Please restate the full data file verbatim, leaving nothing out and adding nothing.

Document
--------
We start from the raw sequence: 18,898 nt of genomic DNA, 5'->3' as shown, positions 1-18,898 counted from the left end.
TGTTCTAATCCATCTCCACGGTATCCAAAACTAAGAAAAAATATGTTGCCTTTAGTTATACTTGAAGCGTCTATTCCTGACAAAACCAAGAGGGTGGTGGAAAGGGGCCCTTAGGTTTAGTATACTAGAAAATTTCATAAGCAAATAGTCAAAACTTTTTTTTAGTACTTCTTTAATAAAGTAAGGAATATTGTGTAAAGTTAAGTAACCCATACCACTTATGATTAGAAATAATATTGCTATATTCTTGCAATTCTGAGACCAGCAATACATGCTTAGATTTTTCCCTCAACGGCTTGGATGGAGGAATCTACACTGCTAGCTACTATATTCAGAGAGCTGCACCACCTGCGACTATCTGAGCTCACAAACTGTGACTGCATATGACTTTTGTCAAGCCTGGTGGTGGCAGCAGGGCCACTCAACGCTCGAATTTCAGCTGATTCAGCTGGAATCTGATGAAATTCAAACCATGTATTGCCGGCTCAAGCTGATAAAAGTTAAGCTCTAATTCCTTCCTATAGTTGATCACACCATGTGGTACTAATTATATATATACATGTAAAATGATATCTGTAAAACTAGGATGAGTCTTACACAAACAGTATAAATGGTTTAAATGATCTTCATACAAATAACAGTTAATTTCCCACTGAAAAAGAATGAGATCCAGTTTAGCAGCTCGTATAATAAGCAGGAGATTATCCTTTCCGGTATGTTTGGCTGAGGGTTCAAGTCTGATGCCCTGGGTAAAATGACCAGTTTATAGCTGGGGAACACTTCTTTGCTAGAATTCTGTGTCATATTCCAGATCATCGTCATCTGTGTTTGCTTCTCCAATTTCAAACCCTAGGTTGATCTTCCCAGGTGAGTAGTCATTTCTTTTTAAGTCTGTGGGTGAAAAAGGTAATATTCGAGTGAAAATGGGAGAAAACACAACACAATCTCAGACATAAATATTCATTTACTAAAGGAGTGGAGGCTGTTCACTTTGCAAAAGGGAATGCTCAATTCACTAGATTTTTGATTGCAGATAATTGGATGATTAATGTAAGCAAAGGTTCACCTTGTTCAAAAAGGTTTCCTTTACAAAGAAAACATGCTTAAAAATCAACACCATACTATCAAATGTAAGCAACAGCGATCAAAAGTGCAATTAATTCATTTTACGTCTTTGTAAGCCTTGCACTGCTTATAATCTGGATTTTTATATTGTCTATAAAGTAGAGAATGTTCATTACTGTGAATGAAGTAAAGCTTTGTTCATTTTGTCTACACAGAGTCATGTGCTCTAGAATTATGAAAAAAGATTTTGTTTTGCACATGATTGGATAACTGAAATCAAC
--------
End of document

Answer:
We start from the raw sequence: 18,898 nt of genomic DNA, 5'->3' as shown, positions 1-18,898 counted from the left end.
TGTTCTAATCCATCTCCACGGTATCCAAAACTAAGAAAAAATATGTTGCCTTTAGTTATACTTGAAGCGTCTATTCCTGACAAAACCAAGAGGGTGGTGGAAAGGGGCCCTTAGGTTTAGTATACTAGAAAATTTCATAAGCAAATAGTCAAAACTTTTTTTTAGTACTTCTTTAATAAAGTAAGGAATATTGTGTAAAGTTAAGTAACCCATACCACTTATGATTAGAAATAATATTGCTATATTCTTGCAATTCTGAGACCAGCAATACATGCTTAGATTTTTCCCTCAACGGCTTGGATGGAGGAATCTACACTGCTAGCTACTATATTCAGAGAGCTGCACCACCTGCGACTATCTGAGCTCACAAACTGTGACTGCATATGACTTTTGTCAAGCCTGGTGGTGGCAGCAGGGCCACTCAACGCTCGAATTTCAGCTGATTCAGCTGGAATCTGATGAAATTCAAACCATGTATTGCCGGCTCAAGCTGATAAAAGTTAAGCTCTAATTCCTTCCTATAGTTGATCACACCATGTGGTACTAATTATATATATACATGTAAAATGATATCTGTAAAACTAGGATGAGTCTTACACAAACAGTATAAATGGTTTAAATGATCTTCATACAAATAACAGTTAATTTCCCACTGAAAAAGAATGAGATCCAGTTTAGCAGCTCGTATAATAAGCAGGAGATTATCCTTTCCGGTATGTTTGGCTGAGGGTTCAAGTCTGATGCCCTGGGTAAAATGACCAGTTTATAGCTGGGGAACACTTCTTTGCTAGAATTCTGTGTCATATTCCAGATCATCGTCATCTGTGTTTGCTTCTCCAATTTCAAACCCTAGGTTGATCTTCCCAGGTGAGTAGTCATTTCTTTTTAAGTCTGTGGGTGAAAAAGGTAATATTCGAGTGAAAATGGGAGAAAACACAACACAATCTCAGACATAAATATTCATTTACTAAAGGAGTGGAGGCTGTTCACTTTGCAAAAGGGAATGCTCAATTCACTAGATTTTTGATTGCAGATAATTGGATGATTAATGTAAGCAAAGGTTCACCTTGTTCAAAAAGGTTTCCTTTACAAAGAAAACATGCTTAAAAATCAACACCATACTATCAAATGTAAGCAACAGCGATCAAAAGTGCAATTAATTCATTTTACGTCTTTGTAAGCCTTGCACTGCTTATAATCTGGATTTTTATATTGTCTATAAAGTAGAGAATGTTCATTACTGTGAATGAAGTAAAGCTTTGTTCATTTTGTCTACACAGAGTCATGTGCTCTAGAATTATGAAAAAAGATTTTGTTTTGCACATGATTGGATAACTGAAATCAAC